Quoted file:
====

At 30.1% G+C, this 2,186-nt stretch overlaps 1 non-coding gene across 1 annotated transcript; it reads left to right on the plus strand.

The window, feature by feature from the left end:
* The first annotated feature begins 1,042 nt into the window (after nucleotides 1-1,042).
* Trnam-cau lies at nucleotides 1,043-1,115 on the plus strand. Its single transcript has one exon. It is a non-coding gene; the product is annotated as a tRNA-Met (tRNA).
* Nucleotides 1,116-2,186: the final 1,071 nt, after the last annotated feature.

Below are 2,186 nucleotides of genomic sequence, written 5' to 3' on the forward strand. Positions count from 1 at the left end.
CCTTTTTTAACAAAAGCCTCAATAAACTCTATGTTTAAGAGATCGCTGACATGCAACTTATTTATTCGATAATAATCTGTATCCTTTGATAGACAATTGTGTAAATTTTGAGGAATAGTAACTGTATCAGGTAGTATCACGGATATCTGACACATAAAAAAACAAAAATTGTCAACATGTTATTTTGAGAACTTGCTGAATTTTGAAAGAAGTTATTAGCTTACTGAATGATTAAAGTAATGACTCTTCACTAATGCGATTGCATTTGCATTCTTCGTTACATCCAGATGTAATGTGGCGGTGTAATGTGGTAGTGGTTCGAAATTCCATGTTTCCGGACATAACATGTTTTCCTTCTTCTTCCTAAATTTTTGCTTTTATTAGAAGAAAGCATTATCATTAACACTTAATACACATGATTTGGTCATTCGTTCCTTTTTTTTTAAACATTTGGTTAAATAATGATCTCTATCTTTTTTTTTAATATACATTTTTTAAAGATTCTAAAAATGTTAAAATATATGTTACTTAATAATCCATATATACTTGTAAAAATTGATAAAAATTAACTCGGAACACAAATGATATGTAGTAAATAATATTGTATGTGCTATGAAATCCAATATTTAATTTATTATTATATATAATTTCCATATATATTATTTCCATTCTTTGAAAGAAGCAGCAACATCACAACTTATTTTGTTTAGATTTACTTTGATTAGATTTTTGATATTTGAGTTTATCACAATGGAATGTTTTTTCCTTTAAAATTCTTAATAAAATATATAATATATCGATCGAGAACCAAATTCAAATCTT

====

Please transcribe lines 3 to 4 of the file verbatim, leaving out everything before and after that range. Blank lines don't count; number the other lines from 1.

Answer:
* The first annotated feature begins 1,042 nt into the window (after nucleotides 1-1,042).
* Trnam-cau lies at nucleotides 1,043-1,115 on the plus strand. Its single transcript has one exon. It is a non-coding gene; the product is annotated as a tRNA-Met (tRNA).